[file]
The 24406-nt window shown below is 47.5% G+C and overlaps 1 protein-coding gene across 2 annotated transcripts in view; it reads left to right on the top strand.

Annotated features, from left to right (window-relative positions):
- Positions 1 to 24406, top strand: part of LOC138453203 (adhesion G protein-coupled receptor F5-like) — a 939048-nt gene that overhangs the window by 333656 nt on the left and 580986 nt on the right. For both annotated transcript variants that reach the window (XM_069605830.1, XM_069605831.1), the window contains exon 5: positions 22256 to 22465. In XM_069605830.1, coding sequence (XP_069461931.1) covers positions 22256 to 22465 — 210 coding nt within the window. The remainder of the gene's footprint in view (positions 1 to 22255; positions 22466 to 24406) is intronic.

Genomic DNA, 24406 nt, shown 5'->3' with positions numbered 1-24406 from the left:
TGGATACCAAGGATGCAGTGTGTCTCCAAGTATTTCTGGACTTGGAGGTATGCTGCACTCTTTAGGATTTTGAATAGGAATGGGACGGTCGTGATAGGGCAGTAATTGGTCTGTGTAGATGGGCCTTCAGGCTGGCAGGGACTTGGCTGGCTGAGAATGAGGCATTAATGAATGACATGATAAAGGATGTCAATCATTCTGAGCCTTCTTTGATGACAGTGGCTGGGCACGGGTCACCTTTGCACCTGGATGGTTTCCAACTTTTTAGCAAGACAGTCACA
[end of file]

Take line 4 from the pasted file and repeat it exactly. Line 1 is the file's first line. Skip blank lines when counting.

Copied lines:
Genomic DNA, 24406 nt, shown 5'->3' with positions numbered 1-24406 from the left: